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ARS Home » Pacific West Area » Parlier, California » San Joaquin Valley Agricultural Sciences Center » Commodity Protection and Quality Research » Research » Publications at this Location » Publication #381428

Research Project: Improved Systems-based Approaches that Maintain Commodity Quality and Control of Arthropod Pests Important to U.S. Agricultural Production, Trade and Quarantine

Location: Commodity Protection and Quality Research

Title: Response of california citrus to postharvest phytosanitary treatments

Author
item ARPAIA, MARY LU - University Of California
item CRANNEY, JAMES - California Citrus Quality Council
item Tebbets, John - Steve
item Walse, Spencer
item Obenland, David - Dave

Submitted to: Citrograph
Publication Type: Trade Journal
Publication Acceptance Date: 2/1/2021
Publication Date: 3/1/2021
Citation: Arpaia, M., Cranney, J.R., Tebbets, J.S., Walse, S.S., Obenland, D.M. 2021. Response of california citrus to postharvest phytosanitary treatments. Citrograph. 12(2):30-37.

Interpretive Summary: Export markets are a critical part of the California citrus industry’s marketing plan for the fresh citrus crop. This fruit must meet the standards of the importing country, which can include agreements to control quarantine pests with methyl bromide fumigation “on arrival” in the export country or a “pre-departure” phosphine fumigation. Fumigation can harm fruit quality under certain conditions and cold temperatures can injure citrus fruit. Low temperature treatments, which maintain fruit pulp temperature below a specified minimum, are an option, but the risk of chilling injury needs to be considered. The primary purpose of this study was to confirm that phosphine fumigation and a specific range of cold temperatures do not harm fruit quality. In this study we examined the response of California citrus to methyl bromide fumigation, three approved phosphine treatments, and a low temperature (34°F) treatment to simulate a possible quarantine cold schedule for fruit flies, which were compared to a non-treated control. Results indicate that none of the phosphine treatments or the cold-temperature treatment impacted marketability or sensory quality of any of the fruit studied. Peel damage and increased decay was observed due to a stand-alone methyl bromide treatment in all citrus except for Valencia orange when the fruit were held under a two-week simulated marketing conditions. Additionally, eating quality of both grapefruit and mandarins was reduced following the methyl bromide fumigation.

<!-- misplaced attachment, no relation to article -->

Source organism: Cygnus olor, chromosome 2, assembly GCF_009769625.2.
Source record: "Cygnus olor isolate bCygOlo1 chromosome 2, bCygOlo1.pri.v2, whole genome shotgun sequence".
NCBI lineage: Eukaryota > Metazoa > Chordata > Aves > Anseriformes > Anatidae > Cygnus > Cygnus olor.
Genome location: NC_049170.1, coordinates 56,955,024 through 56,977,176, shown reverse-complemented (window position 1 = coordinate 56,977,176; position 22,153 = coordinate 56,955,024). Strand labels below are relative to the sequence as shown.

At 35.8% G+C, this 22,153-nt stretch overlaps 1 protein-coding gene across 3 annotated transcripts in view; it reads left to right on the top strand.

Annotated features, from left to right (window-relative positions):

Technical Abstract: Export markets are a critical part of the California citrus industry’s marketing plan for the fresh citrus crop. This fruit must meet the phytosanitary standards of the importing country, which can include agreements to control quarantine pests with methyl bromide fumigation “on arrival” in the export country or a “pre-departure” phosphine fumigation. Fumigation can harm fruit quality under certain conditions and cold temperatures can injure citrus fruit. Low temperature treatments, which maintain fruit pulp temperature below a specified minimum, are an option, but the risk of chilling injury needs to be considered. The primary purpose of this study was to confirm that phosphine fumigation and a specific range of cold temperatures do not harm fruit quality. In a study funded by the USDA Technical Assistance for Specialty Crops (TASC) program, we examined the response of California citrus to methyl bromide fumigation, three approved phosphine treatments, and a low temperature (34°F) treatment to simulate a possible quarantine cold schedule for fruit flies, which were compared to a non-treated control. Results indicate that none of the phosphine treatments or the cold-temperature treatment impacted marketability or sensory quality of any of the fruit studied. Peel damage and increased decay was observed due to a stand-alone methyl bromide treatment in all citrus except for Valencia orange when the fruit were held under a two-week simulated marketing conditions. Additionally, eating quality of both grapefruit and mandarins was reduced following the methyl bromide fumigation.